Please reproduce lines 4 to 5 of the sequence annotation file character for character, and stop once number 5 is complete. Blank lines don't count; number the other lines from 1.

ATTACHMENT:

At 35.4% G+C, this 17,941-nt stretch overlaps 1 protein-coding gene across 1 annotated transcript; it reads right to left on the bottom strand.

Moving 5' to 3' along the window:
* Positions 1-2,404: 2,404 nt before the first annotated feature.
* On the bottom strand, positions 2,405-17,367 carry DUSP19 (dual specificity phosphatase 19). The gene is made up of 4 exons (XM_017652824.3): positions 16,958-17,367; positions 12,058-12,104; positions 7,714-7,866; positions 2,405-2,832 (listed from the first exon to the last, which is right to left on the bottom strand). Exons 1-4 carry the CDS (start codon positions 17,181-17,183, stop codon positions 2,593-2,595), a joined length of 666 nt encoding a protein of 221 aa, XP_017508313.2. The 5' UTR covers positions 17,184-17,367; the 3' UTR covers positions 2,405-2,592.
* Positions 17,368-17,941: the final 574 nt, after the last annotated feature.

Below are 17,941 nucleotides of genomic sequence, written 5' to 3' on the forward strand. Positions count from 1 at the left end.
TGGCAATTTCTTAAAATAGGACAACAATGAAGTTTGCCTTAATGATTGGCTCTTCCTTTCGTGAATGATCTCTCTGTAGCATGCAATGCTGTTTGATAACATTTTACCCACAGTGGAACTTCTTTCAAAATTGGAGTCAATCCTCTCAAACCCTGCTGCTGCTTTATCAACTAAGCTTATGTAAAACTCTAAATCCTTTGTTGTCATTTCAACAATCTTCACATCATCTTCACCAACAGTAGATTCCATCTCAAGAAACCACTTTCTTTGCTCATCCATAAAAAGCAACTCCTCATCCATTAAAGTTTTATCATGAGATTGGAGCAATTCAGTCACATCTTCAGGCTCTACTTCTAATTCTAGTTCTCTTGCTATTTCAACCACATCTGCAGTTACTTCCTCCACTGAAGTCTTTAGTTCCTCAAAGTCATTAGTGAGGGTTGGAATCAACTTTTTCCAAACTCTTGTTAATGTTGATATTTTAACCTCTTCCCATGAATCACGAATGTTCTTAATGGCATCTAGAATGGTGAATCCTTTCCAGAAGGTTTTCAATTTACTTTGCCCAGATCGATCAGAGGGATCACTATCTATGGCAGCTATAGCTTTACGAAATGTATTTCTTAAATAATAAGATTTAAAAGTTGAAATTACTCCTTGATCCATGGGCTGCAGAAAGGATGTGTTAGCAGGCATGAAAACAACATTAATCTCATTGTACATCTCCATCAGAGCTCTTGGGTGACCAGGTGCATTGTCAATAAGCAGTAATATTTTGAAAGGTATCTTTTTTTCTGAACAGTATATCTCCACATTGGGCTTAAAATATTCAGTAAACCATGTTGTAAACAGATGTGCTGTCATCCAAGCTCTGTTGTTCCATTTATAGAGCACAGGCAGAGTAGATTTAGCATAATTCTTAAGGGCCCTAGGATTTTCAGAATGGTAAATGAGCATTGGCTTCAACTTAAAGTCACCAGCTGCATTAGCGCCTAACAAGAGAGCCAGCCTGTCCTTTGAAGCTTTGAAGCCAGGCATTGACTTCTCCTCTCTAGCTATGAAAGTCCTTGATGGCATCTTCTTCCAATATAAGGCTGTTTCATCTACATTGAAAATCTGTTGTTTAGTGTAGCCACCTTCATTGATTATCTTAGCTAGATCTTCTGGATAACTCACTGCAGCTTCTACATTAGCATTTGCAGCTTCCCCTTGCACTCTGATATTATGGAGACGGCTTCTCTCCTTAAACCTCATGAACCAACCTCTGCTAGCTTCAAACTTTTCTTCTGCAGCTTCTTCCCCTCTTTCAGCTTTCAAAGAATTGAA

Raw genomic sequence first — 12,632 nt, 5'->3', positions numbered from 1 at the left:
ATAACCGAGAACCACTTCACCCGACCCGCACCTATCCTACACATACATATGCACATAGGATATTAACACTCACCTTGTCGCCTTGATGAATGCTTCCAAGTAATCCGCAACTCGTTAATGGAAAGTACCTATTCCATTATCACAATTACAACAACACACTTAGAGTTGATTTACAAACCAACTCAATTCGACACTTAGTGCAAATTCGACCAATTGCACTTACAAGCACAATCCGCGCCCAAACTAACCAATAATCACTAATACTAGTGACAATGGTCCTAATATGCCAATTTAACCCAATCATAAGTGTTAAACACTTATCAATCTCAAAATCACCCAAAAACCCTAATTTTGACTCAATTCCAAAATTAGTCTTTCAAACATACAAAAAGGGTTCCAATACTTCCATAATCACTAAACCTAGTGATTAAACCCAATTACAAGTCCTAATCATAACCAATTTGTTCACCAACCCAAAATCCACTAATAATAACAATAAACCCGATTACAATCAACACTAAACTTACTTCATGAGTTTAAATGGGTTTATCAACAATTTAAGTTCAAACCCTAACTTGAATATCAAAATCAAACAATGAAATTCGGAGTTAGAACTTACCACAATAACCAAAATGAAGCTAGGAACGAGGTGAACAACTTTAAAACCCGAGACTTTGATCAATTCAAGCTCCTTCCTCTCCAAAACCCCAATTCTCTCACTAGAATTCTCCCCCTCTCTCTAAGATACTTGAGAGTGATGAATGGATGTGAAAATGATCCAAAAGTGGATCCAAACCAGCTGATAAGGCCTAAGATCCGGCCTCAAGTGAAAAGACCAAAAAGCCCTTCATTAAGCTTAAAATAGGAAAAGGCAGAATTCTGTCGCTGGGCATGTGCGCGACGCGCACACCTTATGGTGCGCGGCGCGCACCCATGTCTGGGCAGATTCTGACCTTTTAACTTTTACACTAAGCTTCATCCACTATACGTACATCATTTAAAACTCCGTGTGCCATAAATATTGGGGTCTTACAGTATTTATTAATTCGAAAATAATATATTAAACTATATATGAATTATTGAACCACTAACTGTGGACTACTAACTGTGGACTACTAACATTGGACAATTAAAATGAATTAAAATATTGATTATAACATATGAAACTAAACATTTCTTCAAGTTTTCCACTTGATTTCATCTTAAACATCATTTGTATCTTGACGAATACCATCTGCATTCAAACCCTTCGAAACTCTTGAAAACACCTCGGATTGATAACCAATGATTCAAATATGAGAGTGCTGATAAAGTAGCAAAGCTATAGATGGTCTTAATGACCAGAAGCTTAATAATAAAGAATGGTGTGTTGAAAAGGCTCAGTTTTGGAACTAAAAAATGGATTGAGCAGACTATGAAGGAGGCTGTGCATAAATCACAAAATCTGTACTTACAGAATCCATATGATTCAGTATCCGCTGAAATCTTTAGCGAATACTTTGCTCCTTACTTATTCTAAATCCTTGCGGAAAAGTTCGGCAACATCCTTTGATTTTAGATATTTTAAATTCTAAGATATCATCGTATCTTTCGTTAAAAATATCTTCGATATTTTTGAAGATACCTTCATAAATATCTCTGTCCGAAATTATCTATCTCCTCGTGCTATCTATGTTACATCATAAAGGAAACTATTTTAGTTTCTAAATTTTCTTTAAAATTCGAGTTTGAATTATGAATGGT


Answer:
* On the bottom strand, positions 2,405-17,367 carry DUSP19 (dual specificity phosphatase 19). The gene is made up of 4 exons (XM_017652824.3): positions 16,958-17,367; positions 12,058-12,104; positions 7,714-7,866; positions 2,405-2,832 (listed from the first exon to the last, which is right to left on the bottom strand). Exons 1-4 carry the CDS (start codon positions 17,181-17,183, stop codon positions 2,593-2,595), a joined length of 666 nt encoding a protein of 221 aa, XP_017508313.2. The 5' UTR covers positions 17,184-17,367; the 3' UTR covers positions 2,405-2,592.
* Positions 17,368-17,941: the final 574 nt, after the last annotated feature.